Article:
It's not often the gods of TV hand you almost exactly what you ask for.
So it's time to praise Comedy Central for trying something different in late night, handing Stephen Colbert's time slot to the guy who plays The Daily Show's "senior black correspondent," Larry Wilmore.
It's always unfortunate to see potential wasted onscreen, in acting, writing, or directing. It's worse to see it happen all at once with artists universally known as capable of much more. God's Pocket, the directorial feature debut of Mad Men's John Slattery and featuring one of Philip Seymour Hoffman's last performances, is a tonal mess, listless for two-thirds until violence erupts seemingly at random. It wants to be Fargo, a tale of crime in an insular community and its mounting complications; instead, it collapses into laughable dramatics that fall flat.
This is WEEKEND EDITION from NPR News. I'm Scott Simon. Neurosurgery is a stressful occupation. So is being a neurosurgical patient. With their superior eyes and hand skills, some neurosurgeons are turning to making art, and several are getting exposure at art exhibits throughout the country - including at this year's annual meeting of neurosurgeons. From member station KQED in San Francisco, April Dembosky sent us this audio postcard.
Phillip Jennings runs a travel agency with his wife Elizabeth. They've got two kids. They live in a quiet suburb of Washington, D.C. circa 1981. Like so many two-career couples, it can be a struggle to juggle career and family life.
(SOUNDBITE OF TV SHOW, "THE AMERICANS")
KERI RUSSELL: (As Elizabeth Jennings) If this goes bad, you need to be out of town somewhere with the kids. Get the kids to Canada. Contact the rezidentura there.
OK, film idea now - Park Avenue family waits for Nell, their college-aged daughter, to come home for Thanksgiving. They've got Obama bumper stickers on the fridge and literature on their bookshelves that proclaims their liberal convictions. They're eager to meet the boyfriend they're expecting Nell to bring home. All is in place when...
(SOUNDBITE OF FILM, "UNDER THE TABLE")
JACKIE VISCUSI: (As Nell) Mom, hi, Happy Thanksgiving. This is Laura, my girlfriend.
This '57 Chevy station wagon was once pristine, the epitome of American automotive glory: two-tone green, with sweeping fins and enough chrome to blind pedestrians. But by the time journalist Earl Swift came across it, those days were gone, and it was subsiding gently into a heap of rust and torn upholstery.
Rob Lowe and Peter Sagal are about the same age, and have led very similar lives: They've both made it huge in show business, been staples of the gossip magazines, are known far and wide for their strangely youthful good looks.
Back in the '80s Lowe was part of Hollywood's Brat Pack so we've invited him to answer three questions about some of the lesser known facts of bratwurst.
The White House released a report this week on the impacts of global warming. Many places are already feeling the effects. There's drought in the Southwest, rising sea levels in Miami, and now even fictional worlds are feeling the burn.
There have been novels about climate change since the 1960's, but to me the definitive example is a book that's not well known outside the field of science fiction: The Windup Girl, by the American novelist Paolo Bacigalupi, which won both the Hugo and the Nebula Awards in 2010.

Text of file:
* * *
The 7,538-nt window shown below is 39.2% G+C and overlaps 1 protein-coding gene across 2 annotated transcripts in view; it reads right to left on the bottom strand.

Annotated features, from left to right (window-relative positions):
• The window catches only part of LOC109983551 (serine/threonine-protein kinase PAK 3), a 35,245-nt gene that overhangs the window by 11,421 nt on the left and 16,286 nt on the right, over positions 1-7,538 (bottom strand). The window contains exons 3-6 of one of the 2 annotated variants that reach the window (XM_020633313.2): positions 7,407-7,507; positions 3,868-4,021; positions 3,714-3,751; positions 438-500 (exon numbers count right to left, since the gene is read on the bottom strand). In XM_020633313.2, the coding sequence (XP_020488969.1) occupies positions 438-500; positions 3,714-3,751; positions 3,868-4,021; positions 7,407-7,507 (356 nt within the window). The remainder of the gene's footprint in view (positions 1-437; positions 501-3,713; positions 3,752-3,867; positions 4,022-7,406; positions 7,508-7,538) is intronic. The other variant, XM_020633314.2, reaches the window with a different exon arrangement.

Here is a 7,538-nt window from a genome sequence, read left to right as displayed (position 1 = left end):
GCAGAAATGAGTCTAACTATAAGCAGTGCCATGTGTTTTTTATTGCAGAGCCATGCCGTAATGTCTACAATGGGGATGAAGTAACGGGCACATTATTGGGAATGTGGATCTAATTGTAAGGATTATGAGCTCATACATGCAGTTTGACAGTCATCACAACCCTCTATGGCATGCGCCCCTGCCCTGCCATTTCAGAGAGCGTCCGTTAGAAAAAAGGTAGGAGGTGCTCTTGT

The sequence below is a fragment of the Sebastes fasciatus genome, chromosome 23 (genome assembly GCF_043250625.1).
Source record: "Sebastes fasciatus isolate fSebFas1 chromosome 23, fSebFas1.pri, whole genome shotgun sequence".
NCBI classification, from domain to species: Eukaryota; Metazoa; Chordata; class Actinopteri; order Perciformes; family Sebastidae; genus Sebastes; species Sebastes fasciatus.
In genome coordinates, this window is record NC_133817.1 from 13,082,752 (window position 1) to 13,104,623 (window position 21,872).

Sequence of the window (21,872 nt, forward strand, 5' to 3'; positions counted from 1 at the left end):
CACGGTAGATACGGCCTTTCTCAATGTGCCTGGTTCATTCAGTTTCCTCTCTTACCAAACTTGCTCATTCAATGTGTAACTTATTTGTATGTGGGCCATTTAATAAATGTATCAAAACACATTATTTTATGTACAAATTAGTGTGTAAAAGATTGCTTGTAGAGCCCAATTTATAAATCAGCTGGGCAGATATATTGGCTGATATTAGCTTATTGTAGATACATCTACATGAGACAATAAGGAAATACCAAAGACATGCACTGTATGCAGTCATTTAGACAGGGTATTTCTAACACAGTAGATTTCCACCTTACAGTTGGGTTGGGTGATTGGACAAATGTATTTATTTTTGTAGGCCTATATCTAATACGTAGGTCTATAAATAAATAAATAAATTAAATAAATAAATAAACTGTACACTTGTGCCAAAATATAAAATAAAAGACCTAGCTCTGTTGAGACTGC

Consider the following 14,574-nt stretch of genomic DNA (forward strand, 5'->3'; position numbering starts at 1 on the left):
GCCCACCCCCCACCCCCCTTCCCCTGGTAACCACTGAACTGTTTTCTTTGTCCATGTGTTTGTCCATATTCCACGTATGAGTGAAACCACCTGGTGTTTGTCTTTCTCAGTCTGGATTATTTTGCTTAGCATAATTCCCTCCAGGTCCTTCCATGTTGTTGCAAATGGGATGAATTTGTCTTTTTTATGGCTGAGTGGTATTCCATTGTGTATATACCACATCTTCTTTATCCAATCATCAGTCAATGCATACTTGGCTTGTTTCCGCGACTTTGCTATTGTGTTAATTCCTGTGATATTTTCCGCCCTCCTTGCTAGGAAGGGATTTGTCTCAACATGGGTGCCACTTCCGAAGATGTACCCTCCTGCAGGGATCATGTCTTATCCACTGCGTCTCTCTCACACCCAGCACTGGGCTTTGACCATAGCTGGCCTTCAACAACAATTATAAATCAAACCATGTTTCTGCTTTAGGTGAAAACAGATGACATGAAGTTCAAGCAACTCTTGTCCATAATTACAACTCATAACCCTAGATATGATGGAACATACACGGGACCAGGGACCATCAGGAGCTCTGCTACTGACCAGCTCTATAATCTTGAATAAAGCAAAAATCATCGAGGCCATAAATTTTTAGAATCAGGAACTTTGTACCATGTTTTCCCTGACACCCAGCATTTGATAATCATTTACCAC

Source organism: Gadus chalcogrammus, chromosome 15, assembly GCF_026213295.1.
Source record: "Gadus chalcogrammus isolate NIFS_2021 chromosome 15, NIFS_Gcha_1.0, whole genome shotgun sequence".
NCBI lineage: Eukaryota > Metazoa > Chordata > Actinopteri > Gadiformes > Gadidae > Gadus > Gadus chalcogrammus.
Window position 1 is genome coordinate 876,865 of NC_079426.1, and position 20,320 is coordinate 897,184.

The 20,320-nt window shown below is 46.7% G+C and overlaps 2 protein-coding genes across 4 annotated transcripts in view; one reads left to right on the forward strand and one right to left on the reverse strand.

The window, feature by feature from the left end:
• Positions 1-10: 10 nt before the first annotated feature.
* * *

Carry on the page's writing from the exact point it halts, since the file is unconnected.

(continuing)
The 1980s novel God's Pocket, by Pete Dexter, is a story of hapless drunks, construction workers and one washed-up newspaper columnist. The book takes its name from a fictional blue-collar neighborhood in Philadelphia.
For 30 years, Carl anchored the newscast for Morning Edition, and in 1998 he became Wait Wait ... Don't Tell Me's official scorekeeper. His last show will air on May 17. Following that, Carl will become Scorekeeper Emeritus and will continue to record voice mail greetings for our winners. In honor of Carl's last show, Peter Sagal reflects on their years working together.
Presumably, the day I was born was the most important day of my life, but I don't remember that. I do remember the day I met Carl Kasell, though, so that tops my personal list.
In The Social Network, Jesse Eisenberg invented Facebook. In Now You See Me, he mastered magic tricks. In Rio, his animated macaw learned to fly, and his Lex Luthor will soon be nemesis-ing the caped crusader in Batman Vs. Superman. But it's safe to say that none of those pictures asked half as much of Eisenberg as Richard Ayoade's The Double, which requires him, pretty literally, to meet himself coming and going.
Philip Seymour Hoffman, in one of his final film roles, stars as Mickey in "God's Pocket," the new movie directed by John Slattery. Slattery is famous for his role as Roger Sterling on TV's "Mad Men" and over the years has directed several episodes of that AMC series. He makes the transition to feature film directing with "God's Pocket" which he and Alex Metcalf adapted from the 1983 novel by Pete Dexter.
This is FRESH AIR. I'm TV critic David Bianculli. This weekend two very different TV productions attempt to do much the same thing - revisit old works of literature in the horror and suspense genre and adapt them with new approaches for a new generation. NBC's four hour miniseries version of Ira Levin's "Rosemary's Baby" barely justifies the attempt.
There is a strong crossover between your Daniel Radcliffe People and your Harry Potter People, for obvious reasons. Next to me at Broadway's Cort Theater on Thursday night, watching Radcliffe in Martin McDonagh's comedy The Cripple Of Inishmaan (a production that's Tony-nominated for Best Revival Of A Play) were three young women. Their first priority: finding out where to await him when the show was over, and strategically how to get a good spot.
Marketer Rory Sutherland says advertising adds value to a product by changing our perception, rather than the product itself. He says perceived value can be just as satisfying as what we consider "real" value.